Medical Device Design Blog

Skin Conductance and the Future of Wearable Sensors 04/15/2014

Tiny increases in sweat gland production translate into large changes in skin conductance. This phenomenon is being used to study the medical implication of increased sweat production. Rosalind Picard, of MIT, has been using data from body-worn sensors to measure and correlate emotional states. Understanding emotion has significant possibilities for the treatment of autism, depression […]

Medical Product Development and the Internet of Things 04/08/2014

I have been reading a lot about “The Internet of Things” (IOT), which seems to be this year’s buzzword. I have been reading and thinking about what this might mean for the future of medical product development. For one thing, connectedness will be a requirement. Medical products will be connected, the same as everything else. […]

The Future of Medical Devices 04/07/2014

Just watch this video.

MannKind Receives FDA Panel Recommendation 04/02/2014

MannKind Corporation has received recommendation from  the Endocrinologic and Metabolic Drugs Advisory Committee of the U.S. Food and Drug Administration (FDA) that their inhaled insulin product, AFREZZA, be granted marketing approval.  This is a huge step forward for MannKind and for the treatment of diabetes. Forma designed a range of inhalers for MannKind based on the AFREZZA technology, enabling […]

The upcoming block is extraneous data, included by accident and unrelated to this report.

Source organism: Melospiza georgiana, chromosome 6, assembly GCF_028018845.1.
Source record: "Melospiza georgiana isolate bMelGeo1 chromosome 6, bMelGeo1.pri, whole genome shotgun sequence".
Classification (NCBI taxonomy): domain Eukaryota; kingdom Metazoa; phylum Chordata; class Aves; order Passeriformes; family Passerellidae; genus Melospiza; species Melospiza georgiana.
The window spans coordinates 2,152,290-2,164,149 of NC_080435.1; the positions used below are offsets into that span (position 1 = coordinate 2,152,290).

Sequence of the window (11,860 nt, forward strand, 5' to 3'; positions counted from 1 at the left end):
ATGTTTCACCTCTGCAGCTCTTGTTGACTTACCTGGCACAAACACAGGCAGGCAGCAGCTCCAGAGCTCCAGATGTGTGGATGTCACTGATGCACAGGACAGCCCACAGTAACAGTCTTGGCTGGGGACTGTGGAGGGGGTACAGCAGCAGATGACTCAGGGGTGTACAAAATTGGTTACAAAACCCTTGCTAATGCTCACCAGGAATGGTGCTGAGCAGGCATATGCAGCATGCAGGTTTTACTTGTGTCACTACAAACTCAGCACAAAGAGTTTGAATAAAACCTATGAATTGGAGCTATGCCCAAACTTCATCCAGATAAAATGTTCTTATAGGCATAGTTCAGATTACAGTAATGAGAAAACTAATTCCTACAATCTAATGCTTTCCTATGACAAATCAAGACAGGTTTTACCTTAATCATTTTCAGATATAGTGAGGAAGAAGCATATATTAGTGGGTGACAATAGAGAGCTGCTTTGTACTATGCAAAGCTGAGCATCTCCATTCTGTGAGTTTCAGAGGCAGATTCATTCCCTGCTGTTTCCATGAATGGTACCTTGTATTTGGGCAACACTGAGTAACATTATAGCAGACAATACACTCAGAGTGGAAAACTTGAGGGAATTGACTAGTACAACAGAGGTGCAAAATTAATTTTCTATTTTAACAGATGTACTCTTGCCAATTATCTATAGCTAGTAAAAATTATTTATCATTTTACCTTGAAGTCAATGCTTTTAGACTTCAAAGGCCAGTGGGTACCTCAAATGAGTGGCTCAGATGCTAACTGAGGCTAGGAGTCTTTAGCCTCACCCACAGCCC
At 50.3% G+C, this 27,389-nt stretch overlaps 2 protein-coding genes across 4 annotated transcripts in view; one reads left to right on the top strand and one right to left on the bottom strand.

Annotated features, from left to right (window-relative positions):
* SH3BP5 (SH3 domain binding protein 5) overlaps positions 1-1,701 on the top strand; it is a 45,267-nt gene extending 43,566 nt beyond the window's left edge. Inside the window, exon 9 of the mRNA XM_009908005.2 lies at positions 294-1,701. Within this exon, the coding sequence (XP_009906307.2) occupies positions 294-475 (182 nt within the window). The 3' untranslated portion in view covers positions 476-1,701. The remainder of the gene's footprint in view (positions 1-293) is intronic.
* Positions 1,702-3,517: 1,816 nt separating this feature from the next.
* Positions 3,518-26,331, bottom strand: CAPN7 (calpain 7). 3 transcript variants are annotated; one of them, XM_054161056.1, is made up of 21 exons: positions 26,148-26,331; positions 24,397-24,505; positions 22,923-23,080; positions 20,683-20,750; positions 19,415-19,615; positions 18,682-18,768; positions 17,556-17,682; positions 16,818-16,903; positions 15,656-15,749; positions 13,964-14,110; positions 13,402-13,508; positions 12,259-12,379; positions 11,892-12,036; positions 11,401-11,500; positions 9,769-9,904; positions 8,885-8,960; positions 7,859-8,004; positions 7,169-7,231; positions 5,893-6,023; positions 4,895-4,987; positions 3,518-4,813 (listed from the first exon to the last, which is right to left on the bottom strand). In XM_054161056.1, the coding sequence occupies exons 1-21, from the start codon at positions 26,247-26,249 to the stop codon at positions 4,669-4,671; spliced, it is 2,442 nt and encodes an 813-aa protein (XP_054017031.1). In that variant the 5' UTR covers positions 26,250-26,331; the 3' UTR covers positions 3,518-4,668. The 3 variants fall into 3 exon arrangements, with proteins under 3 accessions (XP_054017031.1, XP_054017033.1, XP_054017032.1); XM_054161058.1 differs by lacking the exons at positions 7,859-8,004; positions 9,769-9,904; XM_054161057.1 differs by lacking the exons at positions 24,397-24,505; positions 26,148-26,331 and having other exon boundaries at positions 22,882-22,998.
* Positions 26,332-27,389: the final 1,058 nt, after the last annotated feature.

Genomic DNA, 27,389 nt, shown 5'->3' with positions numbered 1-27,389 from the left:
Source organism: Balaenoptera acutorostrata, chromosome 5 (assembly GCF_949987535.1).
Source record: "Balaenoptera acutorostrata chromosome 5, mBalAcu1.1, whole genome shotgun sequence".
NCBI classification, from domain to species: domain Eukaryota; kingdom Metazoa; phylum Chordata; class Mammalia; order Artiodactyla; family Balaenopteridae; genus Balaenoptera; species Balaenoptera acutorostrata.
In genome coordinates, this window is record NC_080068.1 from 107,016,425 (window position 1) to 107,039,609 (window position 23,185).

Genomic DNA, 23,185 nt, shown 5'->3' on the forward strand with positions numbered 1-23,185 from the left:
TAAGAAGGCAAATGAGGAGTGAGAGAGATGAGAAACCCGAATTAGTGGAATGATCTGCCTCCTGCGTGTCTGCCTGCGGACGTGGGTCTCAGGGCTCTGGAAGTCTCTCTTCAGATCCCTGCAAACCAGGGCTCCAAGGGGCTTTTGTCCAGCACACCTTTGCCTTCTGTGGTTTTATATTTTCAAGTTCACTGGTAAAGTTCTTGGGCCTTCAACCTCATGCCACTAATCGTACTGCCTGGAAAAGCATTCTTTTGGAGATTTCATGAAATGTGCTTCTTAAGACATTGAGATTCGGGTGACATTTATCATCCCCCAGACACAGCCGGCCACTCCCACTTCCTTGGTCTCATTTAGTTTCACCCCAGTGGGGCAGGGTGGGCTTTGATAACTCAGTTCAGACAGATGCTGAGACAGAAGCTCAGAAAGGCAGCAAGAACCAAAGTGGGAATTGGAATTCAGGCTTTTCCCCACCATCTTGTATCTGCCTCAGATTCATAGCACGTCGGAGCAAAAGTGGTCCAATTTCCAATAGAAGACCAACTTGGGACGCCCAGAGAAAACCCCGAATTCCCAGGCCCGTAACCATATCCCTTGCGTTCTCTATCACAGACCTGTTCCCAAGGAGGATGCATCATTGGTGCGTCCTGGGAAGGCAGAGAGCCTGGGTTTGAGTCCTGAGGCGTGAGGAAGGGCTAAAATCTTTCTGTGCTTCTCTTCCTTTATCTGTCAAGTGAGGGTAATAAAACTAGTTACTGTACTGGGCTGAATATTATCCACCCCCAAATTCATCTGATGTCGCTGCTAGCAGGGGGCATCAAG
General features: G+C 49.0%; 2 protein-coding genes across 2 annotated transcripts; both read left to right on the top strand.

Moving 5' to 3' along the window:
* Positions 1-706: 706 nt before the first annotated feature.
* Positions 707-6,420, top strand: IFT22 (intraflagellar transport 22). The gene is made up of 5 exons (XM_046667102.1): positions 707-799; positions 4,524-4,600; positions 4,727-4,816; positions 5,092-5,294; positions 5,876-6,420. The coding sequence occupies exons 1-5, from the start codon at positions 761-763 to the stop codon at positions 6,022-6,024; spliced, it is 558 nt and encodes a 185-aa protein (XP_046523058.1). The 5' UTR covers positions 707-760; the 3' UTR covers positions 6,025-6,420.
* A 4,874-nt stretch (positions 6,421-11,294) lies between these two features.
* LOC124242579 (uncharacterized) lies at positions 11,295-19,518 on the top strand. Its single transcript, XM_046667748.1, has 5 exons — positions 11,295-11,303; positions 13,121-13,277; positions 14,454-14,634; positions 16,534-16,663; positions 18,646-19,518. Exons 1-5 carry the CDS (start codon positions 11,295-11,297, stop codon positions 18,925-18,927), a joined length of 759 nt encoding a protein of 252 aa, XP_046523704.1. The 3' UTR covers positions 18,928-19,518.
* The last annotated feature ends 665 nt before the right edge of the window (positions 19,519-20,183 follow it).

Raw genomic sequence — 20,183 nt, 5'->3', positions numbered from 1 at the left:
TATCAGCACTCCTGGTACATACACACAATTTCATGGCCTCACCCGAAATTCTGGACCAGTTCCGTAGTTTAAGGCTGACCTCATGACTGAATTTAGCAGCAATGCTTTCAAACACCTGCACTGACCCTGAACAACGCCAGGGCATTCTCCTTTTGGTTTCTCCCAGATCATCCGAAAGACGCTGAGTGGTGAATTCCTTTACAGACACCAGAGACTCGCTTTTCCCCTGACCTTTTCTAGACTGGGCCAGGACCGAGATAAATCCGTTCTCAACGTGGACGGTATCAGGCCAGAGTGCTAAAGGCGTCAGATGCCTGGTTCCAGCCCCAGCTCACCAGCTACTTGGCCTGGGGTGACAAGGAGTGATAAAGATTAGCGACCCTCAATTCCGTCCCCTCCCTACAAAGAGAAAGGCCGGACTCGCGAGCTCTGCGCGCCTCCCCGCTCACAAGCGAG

Dematerializing Medical Devices 04/01/2014

A few weeks ago I posted a blog about the future of medical product development  and how many medical devices would become “dematerialized” and take the form of implantables, injectables and electronic stickers. Now comes word that a device is being developed in the form of a bandage  that would incorporate strain gauges, a heating […]

Wearable Sensors and Fitness Trackers 03/31/2014

Recently, New York Times journalist, Albert Sun, published an article about his experience with fitness tracking devices. His original idea was to compare various trackers to see which ones were the most accurate. He realized that the compelling aspect of such trackers was not in the data they accumulated and how accurate that data was, but […]

Medical Product Development and the Future 03/24/2014

Patient accountability/partnership will become the norm. Preventative care and early diagnosis will be the focus. Biometric data tracking will be used to establish a “digital you” against which predictive models can be run to forecast health risk so preventative measures can be taken. Everything will be connected and interactive. Surgical intervention will become increasingly minimally invasive. Nano robots […]

Design of Wearable Health Tracking Devices 03/11/2014

Many companies are introducing wrist-worn bands that track your activity levels, calculate calories burned, monitor your heart rate, etc. One drawback to the wrist-worn form factor is that it limits the skin surface area that can be used for sensing. Flexible electronics are being developed that can conform to body contours. As this type of […]

Optogenetics 02/24/2014

Optogenetics is one of the most interesting and promising of the new technologies in science and medicine. It involves modifying DNA with genes that make light-sensitive proteins. Modifying neurons in this way makes them react when energized by light. Most experimentation to date has focused on understanding how neural systems work and how they might […]

The Opportunity in Health Data Trackers 02/18/2014

An article in MedCityNews highlights an interesting point regarding wearable health sensors and the data they generate: how do users make sense of all the data they collect? This quote, from Catherine Calarco of Heartmath is telling: “People are still trying to figure out the design and presentation of the data. I’d like to see more user […]